Boundary layer clouds have a larger influence on the Earth’s radiative budget than any other cloud type and their response to changing environmental conditions is a main source of uncertainty in cloud feedbacks simulated in global climate models. In particular, their response to increases in aerosol concentrations is especially unknown. Motivated by this, the Routine Atmospheric Radiation Measurement (ARM) Aerial Facility (AAF) Clouds with Low Optical Water Depths (CLOWD) Optical Radiative Observations (RACORO) experiment was conducted over the ARM Southern Great Plains (SGP) site in Oklahoma in 2009. RACORO was unique in that a routine operation strategy was implemented, whereby a large database of cloud properties unbiased by preconceived selection criteria was obtained, with the Center for Interdisciplinary Remotely-Piloted Aircraft Studies (CIRPAS) Twin Otter collecting over 260 hours of data in a 6-month time period. Frequent in-situ observations of boundary layer clouds in a variety of meteorological conditions were made.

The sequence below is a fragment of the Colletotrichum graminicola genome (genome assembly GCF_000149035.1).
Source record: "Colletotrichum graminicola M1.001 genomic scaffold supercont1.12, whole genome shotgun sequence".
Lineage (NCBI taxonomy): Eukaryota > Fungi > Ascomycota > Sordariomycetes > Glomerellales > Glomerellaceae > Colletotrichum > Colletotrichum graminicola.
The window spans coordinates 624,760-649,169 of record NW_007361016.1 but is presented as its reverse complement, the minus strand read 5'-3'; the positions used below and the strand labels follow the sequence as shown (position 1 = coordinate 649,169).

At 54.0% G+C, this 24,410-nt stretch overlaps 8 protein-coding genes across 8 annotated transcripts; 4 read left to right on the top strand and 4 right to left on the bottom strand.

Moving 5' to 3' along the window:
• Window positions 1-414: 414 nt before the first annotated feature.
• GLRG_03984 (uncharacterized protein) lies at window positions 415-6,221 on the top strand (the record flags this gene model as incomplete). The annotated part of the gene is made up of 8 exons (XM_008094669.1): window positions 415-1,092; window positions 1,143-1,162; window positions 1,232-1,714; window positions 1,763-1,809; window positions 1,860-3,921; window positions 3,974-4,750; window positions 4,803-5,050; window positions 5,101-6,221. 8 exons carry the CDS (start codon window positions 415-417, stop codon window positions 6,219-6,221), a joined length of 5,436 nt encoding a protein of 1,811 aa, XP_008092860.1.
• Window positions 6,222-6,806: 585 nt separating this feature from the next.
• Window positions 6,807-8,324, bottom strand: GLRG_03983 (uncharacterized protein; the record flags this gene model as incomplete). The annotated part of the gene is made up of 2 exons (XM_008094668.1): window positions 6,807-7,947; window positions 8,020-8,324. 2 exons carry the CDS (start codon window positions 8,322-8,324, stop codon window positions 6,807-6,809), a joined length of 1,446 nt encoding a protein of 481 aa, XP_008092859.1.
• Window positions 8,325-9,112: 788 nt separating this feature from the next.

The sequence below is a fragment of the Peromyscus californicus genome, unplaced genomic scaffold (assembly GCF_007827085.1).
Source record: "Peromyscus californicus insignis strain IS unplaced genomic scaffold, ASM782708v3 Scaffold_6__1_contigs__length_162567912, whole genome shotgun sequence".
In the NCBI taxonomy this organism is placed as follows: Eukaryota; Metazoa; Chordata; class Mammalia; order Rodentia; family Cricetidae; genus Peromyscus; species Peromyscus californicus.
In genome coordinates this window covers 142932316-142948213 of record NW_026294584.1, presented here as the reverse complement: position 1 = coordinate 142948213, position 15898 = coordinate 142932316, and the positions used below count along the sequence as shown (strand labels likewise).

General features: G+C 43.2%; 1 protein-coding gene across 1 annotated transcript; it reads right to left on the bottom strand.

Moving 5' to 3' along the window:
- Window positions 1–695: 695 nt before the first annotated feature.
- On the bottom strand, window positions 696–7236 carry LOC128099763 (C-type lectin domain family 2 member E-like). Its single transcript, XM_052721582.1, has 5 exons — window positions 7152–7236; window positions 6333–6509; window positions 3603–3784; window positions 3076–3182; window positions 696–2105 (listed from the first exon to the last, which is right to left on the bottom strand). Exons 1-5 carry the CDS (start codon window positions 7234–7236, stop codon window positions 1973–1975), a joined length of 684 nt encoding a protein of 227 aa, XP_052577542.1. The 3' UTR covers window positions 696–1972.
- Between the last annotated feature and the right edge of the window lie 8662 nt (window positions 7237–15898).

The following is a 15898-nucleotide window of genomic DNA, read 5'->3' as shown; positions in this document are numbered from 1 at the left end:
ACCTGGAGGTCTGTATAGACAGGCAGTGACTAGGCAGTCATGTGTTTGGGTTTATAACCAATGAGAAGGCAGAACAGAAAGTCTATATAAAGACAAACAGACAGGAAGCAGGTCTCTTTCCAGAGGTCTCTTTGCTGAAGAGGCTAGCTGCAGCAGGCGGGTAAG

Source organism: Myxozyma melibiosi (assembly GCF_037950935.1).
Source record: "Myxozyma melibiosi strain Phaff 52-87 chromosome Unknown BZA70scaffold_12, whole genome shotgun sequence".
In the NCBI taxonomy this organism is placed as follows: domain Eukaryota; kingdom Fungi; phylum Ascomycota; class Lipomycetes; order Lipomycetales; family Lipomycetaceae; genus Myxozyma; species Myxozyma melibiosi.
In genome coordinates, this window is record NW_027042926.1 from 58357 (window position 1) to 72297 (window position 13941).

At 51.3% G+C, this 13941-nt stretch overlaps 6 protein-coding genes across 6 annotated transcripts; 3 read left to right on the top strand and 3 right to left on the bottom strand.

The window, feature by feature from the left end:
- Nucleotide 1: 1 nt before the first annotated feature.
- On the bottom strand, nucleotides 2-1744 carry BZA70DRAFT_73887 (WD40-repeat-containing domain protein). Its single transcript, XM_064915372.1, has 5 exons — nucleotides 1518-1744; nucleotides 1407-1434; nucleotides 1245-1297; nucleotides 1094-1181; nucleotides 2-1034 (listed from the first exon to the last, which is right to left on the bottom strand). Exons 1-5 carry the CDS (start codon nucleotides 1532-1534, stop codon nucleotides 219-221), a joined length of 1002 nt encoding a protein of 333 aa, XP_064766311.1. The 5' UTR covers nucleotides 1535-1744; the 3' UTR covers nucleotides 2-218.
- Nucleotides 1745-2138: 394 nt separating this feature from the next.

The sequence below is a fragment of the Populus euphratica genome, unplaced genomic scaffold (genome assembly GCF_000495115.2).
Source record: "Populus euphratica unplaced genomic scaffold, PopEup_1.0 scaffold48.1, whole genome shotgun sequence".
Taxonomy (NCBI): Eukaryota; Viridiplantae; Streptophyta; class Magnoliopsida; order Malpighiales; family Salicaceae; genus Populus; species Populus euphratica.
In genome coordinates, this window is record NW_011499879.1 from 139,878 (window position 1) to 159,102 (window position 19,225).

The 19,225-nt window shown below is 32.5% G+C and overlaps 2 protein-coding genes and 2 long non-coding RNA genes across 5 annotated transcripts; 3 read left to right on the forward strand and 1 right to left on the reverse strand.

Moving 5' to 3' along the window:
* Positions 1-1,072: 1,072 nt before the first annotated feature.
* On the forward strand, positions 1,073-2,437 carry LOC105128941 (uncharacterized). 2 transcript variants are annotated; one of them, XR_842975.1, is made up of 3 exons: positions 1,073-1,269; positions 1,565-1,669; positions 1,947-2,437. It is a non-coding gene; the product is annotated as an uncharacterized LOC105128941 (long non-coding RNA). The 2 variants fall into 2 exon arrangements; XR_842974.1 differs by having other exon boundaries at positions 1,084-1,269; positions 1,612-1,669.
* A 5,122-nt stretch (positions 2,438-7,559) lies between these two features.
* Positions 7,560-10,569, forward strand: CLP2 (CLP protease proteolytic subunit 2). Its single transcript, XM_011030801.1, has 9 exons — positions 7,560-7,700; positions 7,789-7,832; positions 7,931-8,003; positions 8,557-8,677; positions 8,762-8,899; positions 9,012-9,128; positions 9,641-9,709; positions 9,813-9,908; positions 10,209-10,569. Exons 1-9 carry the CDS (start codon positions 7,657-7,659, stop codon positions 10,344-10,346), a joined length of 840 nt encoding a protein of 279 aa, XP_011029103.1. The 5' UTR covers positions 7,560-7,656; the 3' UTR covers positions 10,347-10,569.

In this presentation, 2337 penetrations of the CIRPAS Twin Otter through shallow cumuli over an 85 hour period are used to characterize the dependence of bulk cloud properties (i.e., liquid water content, total concentration, extinction and effective radius) on aerosol concentration in the context of varying meteorological conditions. Five different meteorological categories are identified based on airmass source regions and meteorological characteristics determined from weather maps, satellite images, radar images, rawinsonde data and back trajectory analysis. Unlike for previous studies of stratus and stratocumulus that provided evidence of precipitation suppression and increased water contents under enhanced aerosol loading, there is a decrease of liquid water content with increased aerosol count. The decrease in liquid water content was correlated with a decrease in vertical velocity inside cloud. The impact of entrainment and turbulent mixing on LWC and the dispersion of cloud droplet size distributions is also examined by assessing the importance of inhomogeneous and homogeneous as a function of position in cloud. Implications of our findings for the representation of aerosol indirect effects in models are discussed.